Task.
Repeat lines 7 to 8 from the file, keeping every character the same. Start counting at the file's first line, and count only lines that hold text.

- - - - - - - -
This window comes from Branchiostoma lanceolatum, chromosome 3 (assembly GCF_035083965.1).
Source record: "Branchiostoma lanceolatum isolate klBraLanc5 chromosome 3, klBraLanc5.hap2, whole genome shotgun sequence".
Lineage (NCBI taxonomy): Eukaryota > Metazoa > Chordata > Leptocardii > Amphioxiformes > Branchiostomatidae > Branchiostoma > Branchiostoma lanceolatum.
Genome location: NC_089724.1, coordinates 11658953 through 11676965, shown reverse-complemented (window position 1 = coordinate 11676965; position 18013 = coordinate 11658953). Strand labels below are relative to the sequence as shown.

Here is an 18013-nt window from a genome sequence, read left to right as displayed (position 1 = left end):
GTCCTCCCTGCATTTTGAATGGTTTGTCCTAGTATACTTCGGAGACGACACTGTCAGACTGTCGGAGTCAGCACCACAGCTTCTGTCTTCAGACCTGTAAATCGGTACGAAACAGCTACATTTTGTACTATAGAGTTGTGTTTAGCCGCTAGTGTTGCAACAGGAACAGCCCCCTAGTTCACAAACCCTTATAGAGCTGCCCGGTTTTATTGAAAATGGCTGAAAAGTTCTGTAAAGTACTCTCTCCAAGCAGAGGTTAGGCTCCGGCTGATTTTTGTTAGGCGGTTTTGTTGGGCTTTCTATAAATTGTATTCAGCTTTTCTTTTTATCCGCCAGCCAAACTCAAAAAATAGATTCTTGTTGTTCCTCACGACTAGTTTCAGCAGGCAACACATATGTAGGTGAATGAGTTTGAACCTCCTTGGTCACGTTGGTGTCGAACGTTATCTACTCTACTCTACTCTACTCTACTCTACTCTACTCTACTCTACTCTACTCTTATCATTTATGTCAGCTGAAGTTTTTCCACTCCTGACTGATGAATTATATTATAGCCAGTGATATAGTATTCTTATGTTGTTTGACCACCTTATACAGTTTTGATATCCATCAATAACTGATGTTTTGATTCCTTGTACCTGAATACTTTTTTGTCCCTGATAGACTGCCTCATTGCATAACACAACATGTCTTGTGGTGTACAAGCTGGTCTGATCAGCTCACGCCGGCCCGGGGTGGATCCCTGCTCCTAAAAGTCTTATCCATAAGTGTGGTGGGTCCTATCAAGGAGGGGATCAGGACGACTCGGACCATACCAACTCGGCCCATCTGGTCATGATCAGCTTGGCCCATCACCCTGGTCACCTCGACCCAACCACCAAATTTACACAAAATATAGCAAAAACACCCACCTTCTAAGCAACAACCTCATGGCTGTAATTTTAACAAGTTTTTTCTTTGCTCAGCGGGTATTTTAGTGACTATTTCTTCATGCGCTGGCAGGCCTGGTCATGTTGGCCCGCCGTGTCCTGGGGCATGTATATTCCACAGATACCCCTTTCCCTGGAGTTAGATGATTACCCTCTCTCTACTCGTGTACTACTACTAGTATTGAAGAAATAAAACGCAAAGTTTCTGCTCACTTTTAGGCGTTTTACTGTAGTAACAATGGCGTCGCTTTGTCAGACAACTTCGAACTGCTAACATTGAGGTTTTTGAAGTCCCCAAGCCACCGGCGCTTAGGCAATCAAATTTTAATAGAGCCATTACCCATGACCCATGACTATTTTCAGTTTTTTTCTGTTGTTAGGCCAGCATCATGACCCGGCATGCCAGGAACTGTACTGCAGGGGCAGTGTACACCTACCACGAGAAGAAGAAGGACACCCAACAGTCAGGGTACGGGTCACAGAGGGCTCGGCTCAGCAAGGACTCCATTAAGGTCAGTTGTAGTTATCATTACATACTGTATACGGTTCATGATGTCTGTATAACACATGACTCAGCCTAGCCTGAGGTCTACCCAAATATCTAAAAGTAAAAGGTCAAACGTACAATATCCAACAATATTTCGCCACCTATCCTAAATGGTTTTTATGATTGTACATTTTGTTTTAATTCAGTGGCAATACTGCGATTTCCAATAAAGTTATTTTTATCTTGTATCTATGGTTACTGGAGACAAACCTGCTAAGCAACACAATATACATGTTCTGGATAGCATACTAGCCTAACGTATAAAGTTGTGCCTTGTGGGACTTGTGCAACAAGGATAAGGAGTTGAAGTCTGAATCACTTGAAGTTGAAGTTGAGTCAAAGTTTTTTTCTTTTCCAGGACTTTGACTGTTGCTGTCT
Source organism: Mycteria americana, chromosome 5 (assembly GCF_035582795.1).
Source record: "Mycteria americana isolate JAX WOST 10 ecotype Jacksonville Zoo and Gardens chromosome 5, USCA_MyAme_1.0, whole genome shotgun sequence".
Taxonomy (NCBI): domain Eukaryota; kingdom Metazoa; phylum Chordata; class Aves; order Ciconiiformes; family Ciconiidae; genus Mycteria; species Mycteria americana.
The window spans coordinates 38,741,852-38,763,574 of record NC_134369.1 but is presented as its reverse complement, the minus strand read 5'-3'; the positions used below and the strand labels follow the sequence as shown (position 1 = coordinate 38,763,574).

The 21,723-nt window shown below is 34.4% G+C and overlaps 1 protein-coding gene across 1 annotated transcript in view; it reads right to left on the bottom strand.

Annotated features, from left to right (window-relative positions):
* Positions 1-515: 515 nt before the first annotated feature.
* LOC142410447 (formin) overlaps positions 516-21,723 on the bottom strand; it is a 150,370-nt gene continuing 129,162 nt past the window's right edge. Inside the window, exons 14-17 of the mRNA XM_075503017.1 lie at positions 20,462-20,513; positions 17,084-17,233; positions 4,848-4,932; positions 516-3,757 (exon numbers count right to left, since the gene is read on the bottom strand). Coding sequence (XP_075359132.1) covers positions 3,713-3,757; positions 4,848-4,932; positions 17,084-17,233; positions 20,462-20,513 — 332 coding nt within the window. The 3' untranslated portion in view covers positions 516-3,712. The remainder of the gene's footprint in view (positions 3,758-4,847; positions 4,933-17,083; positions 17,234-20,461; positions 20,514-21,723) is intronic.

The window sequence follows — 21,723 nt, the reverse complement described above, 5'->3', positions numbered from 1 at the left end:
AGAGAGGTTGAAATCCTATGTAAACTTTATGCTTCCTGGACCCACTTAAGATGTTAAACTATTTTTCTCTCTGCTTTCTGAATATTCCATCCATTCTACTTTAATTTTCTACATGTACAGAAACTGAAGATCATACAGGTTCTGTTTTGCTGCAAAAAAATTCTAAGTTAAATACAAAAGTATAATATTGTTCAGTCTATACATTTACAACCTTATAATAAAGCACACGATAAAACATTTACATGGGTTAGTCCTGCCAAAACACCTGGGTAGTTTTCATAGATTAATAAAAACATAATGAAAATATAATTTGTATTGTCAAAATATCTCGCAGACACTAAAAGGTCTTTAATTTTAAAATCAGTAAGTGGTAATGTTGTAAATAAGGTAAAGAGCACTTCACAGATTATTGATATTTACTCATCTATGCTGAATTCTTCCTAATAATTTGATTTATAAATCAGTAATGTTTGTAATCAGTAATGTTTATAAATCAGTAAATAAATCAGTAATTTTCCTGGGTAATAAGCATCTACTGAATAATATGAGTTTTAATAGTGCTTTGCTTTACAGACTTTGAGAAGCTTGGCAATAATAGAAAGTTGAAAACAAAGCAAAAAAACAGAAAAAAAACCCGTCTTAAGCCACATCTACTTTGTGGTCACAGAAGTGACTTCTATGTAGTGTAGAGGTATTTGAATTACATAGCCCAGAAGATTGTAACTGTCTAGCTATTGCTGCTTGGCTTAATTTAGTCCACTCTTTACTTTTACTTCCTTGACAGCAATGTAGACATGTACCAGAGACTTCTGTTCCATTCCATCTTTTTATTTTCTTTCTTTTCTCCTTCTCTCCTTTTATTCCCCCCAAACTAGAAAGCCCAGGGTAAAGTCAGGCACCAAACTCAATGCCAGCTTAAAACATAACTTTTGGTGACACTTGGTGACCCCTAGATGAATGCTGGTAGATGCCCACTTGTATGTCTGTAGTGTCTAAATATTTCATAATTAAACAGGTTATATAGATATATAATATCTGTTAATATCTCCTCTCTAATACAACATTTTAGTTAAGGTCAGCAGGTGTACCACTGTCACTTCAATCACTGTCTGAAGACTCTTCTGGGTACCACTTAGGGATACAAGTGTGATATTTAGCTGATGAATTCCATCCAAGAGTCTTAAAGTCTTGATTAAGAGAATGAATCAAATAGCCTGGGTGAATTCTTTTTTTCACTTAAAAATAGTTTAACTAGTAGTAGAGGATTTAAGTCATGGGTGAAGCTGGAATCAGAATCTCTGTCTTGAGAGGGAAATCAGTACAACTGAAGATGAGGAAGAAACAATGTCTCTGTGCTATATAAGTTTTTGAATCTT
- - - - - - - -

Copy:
Source organism: Mycteria americana, chromosome 5 (assembly GCF_035582795.1).
Source record: "Mycteria americana isolate JAX WOST 10 ecotype Jacksonville Zoo and Gardens chromosome 5, USCA_MyAme_1.0, whole genome shotgun sequence".